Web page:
- Page 1 Acer Ferrari 1100 Review
- Page 2 Acer Ferrari 1100 Review
- Page 3 Acer Ferrari 1100 Review
- Page 4 Feature Table Review
- Page 5 Application Performance & Battery Performance Review
Delving a little deeper reveals both Gigabit Ethernet and Draft N wireless from Broadcom and Bluetooth 2.0 EDR, so networking and wireless connectivity are well covered. Other sundries include a smart slot-loading 8x DVD+/-RW optical drive, a fingerprint reader and a 0.3 Megapixel webcam. Overall, there’s not a great deal that’s missing from the Ferrari 1100, but does this really equate to a notebook you should think about buying?
It certainly helps, but even when you take all these great features into account there are quite a few things about this machine that raise doubts. Before talking about performance in detail, which is hit and miss, there are quite a few niggling issues that are quite disappointing for a notebook in this price range.
First among them is the keyboard. Many of the problems, if not all, are inherited from its parent machine, the TravelMate 6292. Layout is mostly okay, avoiding most of the common pitfalls but a slightly narrowed Return key seems like an odd move to make. Why, one would reasonably ask, would you compromise one of the most frequently used keys?
More concerning, though, is the actual quality of the keys. They simply don’t feel at all crisp or responsive, making typing feel like dipping your hands in treacle. This is exacerbated by a level of flex in the keyboard and as a whole the typing experience is pretty poor and certainly not to the level of a machine costing this much. It’s a problem common throughout some of Acer’s notebooks and one that could do with some serious work.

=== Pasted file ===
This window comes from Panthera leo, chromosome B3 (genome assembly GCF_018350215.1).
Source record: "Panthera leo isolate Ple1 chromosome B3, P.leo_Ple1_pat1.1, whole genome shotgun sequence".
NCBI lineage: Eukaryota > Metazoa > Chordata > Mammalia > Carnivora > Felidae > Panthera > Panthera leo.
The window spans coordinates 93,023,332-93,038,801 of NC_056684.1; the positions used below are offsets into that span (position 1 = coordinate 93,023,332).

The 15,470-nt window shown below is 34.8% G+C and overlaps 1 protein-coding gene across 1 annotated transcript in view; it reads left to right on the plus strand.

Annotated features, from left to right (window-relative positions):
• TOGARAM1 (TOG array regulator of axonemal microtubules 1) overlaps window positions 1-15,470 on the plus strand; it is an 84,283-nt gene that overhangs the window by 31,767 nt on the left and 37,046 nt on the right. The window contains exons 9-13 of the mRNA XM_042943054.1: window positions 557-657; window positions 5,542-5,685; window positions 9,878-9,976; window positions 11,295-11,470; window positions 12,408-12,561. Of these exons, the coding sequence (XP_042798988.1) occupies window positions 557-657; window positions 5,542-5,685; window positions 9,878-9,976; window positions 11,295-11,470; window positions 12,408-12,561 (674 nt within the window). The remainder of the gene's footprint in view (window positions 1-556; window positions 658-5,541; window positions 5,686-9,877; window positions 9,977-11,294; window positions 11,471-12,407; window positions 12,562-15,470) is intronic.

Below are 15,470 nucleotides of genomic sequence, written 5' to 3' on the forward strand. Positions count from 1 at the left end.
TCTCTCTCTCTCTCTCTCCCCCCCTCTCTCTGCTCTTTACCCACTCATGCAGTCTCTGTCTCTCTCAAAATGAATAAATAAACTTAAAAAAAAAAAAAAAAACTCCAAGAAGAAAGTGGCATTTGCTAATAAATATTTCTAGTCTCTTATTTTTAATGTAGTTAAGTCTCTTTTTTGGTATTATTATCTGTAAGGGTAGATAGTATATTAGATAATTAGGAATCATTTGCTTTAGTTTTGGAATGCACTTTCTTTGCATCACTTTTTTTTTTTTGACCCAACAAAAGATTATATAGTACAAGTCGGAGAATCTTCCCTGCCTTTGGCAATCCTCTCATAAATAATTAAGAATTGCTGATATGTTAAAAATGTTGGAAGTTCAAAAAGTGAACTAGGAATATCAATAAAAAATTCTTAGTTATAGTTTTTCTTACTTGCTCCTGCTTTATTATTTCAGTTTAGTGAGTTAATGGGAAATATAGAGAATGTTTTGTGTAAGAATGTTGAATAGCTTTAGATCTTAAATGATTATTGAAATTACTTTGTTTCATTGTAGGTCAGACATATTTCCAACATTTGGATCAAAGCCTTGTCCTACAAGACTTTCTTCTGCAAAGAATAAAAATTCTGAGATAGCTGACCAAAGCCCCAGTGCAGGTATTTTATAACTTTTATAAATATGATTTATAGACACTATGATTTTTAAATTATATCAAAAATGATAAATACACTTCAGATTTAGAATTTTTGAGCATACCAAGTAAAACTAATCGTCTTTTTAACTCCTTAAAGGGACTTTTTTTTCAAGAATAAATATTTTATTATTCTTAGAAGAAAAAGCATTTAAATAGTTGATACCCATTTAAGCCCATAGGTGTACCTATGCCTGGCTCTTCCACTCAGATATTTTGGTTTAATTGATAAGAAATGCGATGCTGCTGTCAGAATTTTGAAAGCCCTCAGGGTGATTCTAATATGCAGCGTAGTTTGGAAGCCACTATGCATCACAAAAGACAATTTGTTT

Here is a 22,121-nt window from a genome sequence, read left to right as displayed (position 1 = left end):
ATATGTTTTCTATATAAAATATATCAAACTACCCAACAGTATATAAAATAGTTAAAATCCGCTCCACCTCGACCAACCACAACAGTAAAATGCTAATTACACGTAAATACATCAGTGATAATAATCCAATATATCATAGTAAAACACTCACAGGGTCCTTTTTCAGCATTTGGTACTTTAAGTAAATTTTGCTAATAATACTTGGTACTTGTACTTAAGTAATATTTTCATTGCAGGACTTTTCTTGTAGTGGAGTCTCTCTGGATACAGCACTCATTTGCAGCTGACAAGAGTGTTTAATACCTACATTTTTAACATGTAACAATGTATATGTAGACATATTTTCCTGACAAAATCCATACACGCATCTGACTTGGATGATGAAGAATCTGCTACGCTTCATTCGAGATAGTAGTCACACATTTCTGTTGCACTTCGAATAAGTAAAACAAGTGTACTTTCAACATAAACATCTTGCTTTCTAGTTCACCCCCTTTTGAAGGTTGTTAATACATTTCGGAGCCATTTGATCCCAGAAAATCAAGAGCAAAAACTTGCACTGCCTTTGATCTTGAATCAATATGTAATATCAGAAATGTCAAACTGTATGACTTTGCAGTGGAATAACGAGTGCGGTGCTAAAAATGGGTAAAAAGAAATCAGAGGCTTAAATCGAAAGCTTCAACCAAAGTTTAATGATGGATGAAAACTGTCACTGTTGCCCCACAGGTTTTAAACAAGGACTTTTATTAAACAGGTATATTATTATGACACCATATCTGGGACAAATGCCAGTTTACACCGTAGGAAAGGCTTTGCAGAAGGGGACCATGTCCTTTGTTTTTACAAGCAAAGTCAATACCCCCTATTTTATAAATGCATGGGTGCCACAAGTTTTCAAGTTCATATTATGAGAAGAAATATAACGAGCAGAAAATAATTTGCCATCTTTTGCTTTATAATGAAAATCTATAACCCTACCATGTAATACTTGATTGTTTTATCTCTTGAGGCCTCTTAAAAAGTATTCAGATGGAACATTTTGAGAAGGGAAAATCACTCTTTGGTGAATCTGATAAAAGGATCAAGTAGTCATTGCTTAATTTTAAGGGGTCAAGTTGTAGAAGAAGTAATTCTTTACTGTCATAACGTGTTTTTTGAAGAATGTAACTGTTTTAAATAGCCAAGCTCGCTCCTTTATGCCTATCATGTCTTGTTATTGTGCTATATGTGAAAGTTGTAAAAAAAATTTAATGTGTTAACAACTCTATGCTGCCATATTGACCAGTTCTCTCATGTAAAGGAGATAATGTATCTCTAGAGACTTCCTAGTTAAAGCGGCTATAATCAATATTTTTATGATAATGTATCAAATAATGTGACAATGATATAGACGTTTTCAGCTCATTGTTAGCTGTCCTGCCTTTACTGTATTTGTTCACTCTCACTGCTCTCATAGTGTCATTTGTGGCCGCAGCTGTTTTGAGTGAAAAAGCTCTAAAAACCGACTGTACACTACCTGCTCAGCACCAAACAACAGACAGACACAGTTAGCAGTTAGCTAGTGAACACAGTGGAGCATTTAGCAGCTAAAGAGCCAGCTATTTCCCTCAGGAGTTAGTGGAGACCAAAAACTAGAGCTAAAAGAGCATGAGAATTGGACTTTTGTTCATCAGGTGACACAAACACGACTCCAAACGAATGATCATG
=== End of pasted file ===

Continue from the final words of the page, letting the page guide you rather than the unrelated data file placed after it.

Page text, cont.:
Our other main gripe with the Ferrari 1100, though, is the weight. We weighed our sample in at just less than 2kg, at 1.98kg. This makes it marginally lighter than the TravelMate 6292 by virtue of the lighter LED backlit screen, but despite weighing less than 2kg it’s still quite a heavy notebook at this size. Competing systems, such as the Samsung Q45, weigh only 1.86kg and though that may seem like a small difference, it’s a very noticeable one. Not only is it a comparatively heavy machine it’s not especially slim either, measuring 34mm thick all the way along.
In addition, its comparatively high price puts it up against some very exclusive opposition in the shape of the Sony VAIO TZ Series (see: Sony VAIO VGN-TZ11MN) and the Dell Latitude D430. Of course, neither of these systems can offer the ‘Ferrari’ branding and both use ultra-low voltage CPUs, but the Sony in particular can’t be claimed to be lacking in stature. Indeed, if you’re after a system that uses regular mobile components then the Dell XPS M1330 offers superior design and identical features in a 13.3in chassis that weighs exactly the same, while the Sony SZ Series (see: Sony VAIO VGN-SZ61VN) is another 13.3in machine that even weighs less, at 1.79kg.
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